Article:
2) Use the existing tools and code, which entail their own levels of complexity and obfuscation.
For my own edification I have pursued the second route, followed by attempting the first as I try to implement what I THINK I may have learned.

So, for example:

1) Start with an Energia implementation of Blink the LED.

2) Import the Energia project in to CCS, which will allow stepping through the code at varying levels of detail, first the loop(), then start looking at how the device is configured and the LED toggled.

3) Use the TI Blink example C code for the device to see a raw C implementation based on delay cycles. (This is also easily "ported" to an IAR kickstart version).

4) Look at an interrupt-based Blink application, introduces timers, ISRs and event-driven programming.  (Either CCS or IAR).

5) For a not-really-OO implementation, use the driverlib from TI.

I doubt the above accomplishes what you want, but an old adage applies here: If it was easy, anyone could do it...

Best,

Bob

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Hi Bob,

Again, thank you very much for your input. Hmm...I'll probably do a little of each step  you've outlined. And I'll keep the mantra of "If it was easy anyone could do it" in mind.

all, again, thank you for your help!

Scott

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BTW, I didn't intend to imply that OO  design and coding require a less demanding level  intrinsic/background knowledge.  Having worked in that world, I KNOW it's easily as complex as medical fields. :)

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For production, I'm using Energia for rapid prototyping. If some parts need to go faster, then I use the DriverLib on ROM, and eventually the registers for further optimisation (I get useful help from this very forum on how to use HWREG). However, the more optimised the code is for speed , the less portable the code is across MCUs.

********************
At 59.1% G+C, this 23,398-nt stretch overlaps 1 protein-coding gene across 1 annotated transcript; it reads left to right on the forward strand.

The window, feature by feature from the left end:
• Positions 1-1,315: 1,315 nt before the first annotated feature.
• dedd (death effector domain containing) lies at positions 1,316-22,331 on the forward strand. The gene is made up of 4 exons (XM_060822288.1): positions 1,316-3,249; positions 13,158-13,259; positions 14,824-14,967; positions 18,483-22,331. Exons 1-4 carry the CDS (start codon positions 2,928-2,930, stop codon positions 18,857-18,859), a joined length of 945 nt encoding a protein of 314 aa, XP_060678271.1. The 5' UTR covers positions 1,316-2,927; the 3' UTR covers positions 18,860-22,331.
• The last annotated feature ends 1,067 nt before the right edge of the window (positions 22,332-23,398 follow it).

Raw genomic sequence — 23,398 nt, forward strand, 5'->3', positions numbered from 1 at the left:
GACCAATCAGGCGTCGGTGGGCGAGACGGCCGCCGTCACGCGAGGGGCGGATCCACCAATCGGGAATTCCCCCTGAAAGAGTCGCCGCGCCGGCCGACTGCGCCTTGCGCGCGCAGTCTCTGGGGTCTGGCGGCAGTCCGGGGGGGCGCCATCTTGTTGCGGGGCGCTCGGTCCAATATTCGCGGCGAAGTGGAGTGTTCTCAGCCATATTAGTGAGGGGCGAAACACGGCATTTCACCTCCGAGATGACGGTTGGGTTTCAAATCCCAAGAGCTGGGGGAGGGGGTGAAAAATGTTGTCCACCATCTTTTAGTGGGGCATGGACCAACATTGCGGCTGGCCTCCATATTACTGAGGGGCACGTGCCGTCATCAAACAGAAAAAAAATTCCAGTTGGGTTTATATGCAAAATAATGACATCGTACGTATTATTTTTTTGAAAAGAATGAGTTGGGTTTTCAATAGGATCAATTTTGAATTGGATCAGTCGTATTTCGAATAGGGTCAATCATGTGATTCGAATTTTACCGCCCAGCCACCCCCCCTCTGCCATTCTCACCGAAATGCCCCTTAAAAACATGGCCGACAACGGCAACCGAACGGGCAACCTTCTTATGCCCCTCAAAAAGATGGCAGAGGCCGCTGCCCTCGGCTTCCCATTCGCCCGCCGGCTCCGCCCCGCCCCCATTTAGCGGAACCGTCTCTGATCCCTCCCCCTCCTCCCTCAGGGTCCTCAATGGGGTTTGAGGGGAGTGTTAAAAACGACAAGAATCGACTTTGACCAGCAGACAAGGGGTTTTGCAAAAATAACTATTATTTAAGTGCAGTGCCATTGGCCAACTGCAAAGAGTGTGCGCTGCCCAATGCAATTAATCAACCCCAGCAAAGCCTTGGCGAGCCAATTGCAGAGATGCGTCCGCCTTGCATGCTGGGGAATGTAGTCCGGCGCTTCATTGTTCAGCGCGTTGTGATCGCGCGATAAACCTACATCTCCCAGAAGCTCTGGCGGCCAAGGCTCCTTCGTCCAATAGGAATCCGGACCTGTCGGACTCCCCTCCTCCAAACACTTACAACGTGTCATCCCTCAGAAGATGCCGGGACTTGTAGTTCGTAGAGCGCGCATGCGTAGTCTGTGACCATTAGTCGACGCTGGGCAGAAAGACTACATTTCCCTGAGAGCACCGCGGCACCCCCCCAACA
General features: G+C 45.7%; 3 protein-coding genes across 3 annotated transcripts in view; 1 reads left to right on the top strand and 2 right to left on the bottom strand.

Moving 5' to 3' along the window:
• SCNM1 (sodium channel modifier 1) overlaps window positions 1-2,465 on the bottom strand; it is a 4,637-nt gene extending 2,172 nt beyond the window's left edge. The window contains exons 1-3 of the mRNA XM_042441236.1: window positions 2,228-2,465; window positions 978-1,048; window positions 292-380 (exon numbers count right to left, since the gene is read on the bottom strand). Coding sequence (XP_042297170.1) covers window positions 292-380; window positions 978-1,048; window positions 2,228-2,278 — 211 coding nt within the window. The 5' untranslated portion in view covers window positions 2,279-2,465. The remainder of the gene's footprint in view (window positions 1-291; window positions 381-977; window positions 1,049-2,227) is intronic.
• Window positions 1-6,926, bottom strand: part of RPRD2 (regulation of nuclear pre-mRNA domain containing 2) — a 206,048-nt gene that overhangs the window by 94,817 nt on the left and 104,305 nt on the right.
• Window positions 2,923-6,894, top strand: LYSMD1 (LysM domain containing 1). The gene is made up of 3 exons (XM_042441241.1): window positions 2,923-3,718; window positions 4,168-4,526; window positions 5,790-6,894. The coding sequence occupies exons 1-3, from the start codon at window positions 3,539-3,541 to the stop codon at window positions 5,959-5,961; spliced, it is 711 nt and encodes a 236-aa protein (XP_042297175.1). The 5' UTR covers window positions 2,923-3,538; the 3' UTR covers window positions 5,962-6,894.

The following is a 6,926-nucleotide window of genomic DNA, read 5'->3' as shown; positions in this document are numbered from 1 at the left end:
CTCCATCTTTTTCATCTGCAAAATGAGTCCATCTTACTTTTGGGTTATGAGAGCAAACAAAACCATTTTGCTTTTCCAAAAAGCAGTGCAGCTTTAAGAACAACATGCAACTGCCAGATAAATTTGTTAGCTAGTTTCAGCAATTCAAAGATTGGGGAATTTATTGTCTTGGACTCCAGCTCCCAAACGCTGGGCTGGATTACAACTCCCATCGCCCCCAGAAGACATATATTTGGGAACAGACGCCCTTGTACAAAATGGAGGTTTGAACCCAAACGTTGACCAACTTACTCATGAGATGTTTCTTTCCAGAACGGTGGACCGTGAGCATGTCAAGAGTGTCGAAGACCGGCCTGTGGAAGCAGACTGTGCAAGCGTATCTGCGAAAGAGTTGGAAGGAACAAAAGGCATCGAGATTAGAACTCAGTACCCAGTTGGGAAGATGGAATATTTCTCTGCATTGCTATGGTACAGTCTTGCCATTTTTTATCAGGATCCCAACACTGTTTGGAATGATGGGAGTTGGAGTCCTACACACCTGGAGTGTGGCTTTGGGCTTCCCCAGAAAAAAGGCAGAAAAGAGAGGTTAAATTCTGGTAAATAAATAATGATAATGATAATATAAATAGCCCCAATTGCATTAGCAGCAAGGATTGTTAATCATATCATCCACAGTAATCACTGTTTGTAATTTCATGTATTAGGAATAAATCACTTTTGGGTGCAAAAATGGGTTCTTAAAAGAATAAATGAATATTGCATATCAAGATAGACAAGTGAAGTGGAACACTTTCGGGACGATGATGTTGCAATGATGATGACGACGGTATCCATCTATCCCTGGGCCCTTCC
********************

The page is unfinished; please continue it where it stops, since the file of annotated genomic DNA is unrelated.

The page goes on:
As a matter of facts, most prototypes are "good enough" even for final product. The killer feature of C++ (and thus Energia) is OOP, making maintenance really easy. That's how I've built the LCD_screen Library Suite for the screens supported by the LaunchPads. Adding a new screen only requires defining a couple of functions.

Now, there is no secret: different programming methods just move the difficulty from one part to another. It is always interesting to compare different solutions, so students can weight the pros and the cons of each of them (e.g. One Example, Three Environments), and discover that previous analysis is key, whatever the solution.

I did the same with RTOS: I completed the Real-Time Bluetooth Networks: Shape the World — MOOC edX UTAustinX UT.RTBN.12.01x MOOC and built the kernel of an RTOS from scratch. Now, I'm very happy to use TI-RTOS or Energia MT directly, with the ease of RTOS elements packaged as objects with the Galaxia library for Energia MT.

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Rei,

You are clearly demonstrating the benefits of a deeper level of knowledge, which allows you to pick your battles (so to speak), and focus on the production of both code and devices that are efficient not only when they run, but also during the development process.

Thanks for sharing your insights.

Bob

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Quote

Thanks for raining on my parade :) Seriously, though, thank you for your input. One thing I should've mentioned is this is for pedagogical purposes, not for development.

I think what you are doing is fine for pedagogical purposes and for that matter development.  I too have been frustrated at times by not knowing what is going on in Energia and the time it takes to hunt it down.  Nonetheless, I found it useful especially when starting out.  Note that when you use DriverLib it is possible to hover the cursor in CCS and see what is going on underneath.